Sciatica, as we all know, is one of the main conditions for which people seek chiropractic care – low back pain is probably our most frequently reported condition, but Sciatica has to be a close second. One major problem with Sciatica, as a whole, is that most people have little if any idea what the condition really is, or how to treat it – this week we look at 5 Sciatica facts you need to know!
1- Sciatica, actually isn’t a condition…
It’s true – the term Sciatica actually does not describe a specific condition!
Sciatica pain, in general, can be described as dull, achy, sharp, or shooting pain in the lower back and hip, buttock, and leg on one side of the body. Some may also experience burning, numbness, or tingling sensations – and in rarer cases, the condition may be painful (or just uncomfortable) enough to make basic movement like getting up and down or walking feel like a challenge.
When someone says they “have sciatica,” what they therefore really have is a very specific set of symptoms hinting at an underlying condition – sometimes sciatic pain presents alongside or close to an episode or general back pain, or an injury. It’s this set of symptoms that Sciatica actually describes rather than a specific underlying problem. Perhaps it’s Chiropractic’s fundamental focus on finding the underlying cause of an issue which makes it so good for treating Sciatica? The point is that to overcome Sciatica, you need to discover what’s causing it and address that – just trying to numb the pain won’t ever be a permanent solution.
2 – Sciatic pain usually comes from the spine, and location matters
More often than not, the true cause of Sciatic pain is the irritation or “pinching” of a nerve in or around the spinal cord. Depending on the nerve affected, the symptoms of sciatica can vary – this is why many people experience similar symptoms, but in totally different places. For example, symptoms from the S1 nerve root in your lower spine may cause marked pain along the back of your thigh, leg, and/or the outer side of your foot, but the L5 nerve (a very common location) often causes pain or weakness in the foot.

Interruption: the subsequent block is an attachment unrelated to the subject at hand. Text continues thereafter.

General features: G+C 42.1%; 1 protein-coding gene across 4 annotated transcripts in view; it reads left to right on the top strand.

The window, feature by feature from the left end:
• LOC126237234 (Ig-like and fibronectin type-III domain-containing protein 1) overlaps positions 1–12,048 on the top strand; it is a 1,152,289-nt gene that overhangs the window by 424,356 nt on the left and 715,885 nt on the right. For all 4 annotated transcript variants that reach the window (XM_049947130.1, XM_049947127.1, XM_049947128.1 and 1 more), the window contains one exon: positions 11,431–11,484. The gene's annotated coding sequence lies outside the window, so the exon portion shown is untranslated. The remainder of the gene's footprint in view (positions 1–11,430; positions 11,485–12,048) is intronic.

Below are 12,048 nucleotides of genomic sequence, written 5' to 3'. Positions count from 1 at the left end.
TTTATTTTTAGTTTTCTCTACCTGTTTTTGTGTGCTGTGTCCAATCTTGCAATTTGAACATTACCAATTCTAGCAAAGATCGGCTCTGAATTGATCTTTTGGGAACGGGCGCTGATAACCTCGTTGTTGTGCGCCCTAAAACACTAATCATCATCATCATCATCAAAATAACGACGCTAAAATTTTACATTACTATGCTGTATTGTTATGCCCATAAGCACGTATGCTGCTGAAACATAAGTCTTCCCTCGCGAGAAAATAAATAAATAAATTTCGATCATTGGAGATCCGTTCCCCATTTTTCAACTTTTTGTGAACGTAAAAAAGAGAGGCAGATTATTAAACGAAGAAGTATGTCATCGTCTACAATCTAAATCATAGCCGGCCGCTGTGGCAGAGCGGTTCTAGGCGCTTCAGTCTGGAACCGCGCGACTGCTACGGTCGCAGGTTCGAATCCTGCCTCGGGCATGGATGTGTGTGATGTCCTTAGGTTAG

3 – Being overweight can increase your risk.. (but so can being tall)
As always, being fit, active and a healthy weight seems to benefit us when it comes to Sciatica – being overweight puts more pressure on the spine, is linked to poor posture and increases wear and tear on your joints. If you could stand a lose a few pounds you can add sciatica avoidance to your list of reasons to go for it!
…Unfortunately research also shows that those who are just a bit taller than average may also have the same issue. Studies suggest that Sciatica is more common among men who are above 185 cm (6 ft 1 in) in height. It’s reasonable to assume the same applies for women, although as far as we know there hasn’t been a specific study on this.
4 – Exercise is the best medicine
While bed rest was once the recommendation for Sciatica, modern research has shown that this isn’t a good approach. Doctors and spinal experts today all recommend following a structured exercise routine to keep the symptoms at bay. Exercise can help nourish your spinal discs, improve muscle and bone strength, and improve the flexibility of your sciatic nerve—for both immediate and long term benefits.
5 – Most people do overcome sciatica
The good news is that in the majority of cases, sciatica usually responds well to many forms of treatment, and long term complicates are rare. Your pain may even resolve without any specific treatment if you’re generally fit and active. Studies suggest that the average time to relief is about 4 to 6 weeks.
Need help with Sciatica?
While Chiropractic care isn’t the only treatment for Sciatica, it’s one of the most effective! If 4 to 6 weeks for recovery doesn’t sound great to you, why not give us a call and see what we can do?!
 Heuch I, Heuch I, Hagen K, Zwart JA. Association between body height and chronic low back pain: a follow-up in the Nord-Trøndelag Health Study [published correction appears in BMJ Open. 2015;5(10):e006983]. BMJ Open. 2015;5(6):e006983. Published 2015 Jun 15. doi:10.1136/bmjopen-2014-006983
 Koes B. Moderate quality evidence that compared to advice to rest in bed, advice to remain active provides small improvements in pain and functional status in people with acute low back pain. Evidence-Based Medicine. 2010;15(6):171-172. doi:10.1136/ebm1132
10.Fernandez M, Hartvigsen J, Ferreira ML, et al. Advice to Stay Active or Structured Exercise in the Management of Sciatica. Spine. 2015;40(18):1457-1466. doi:10.1097/brs.0000000000001036
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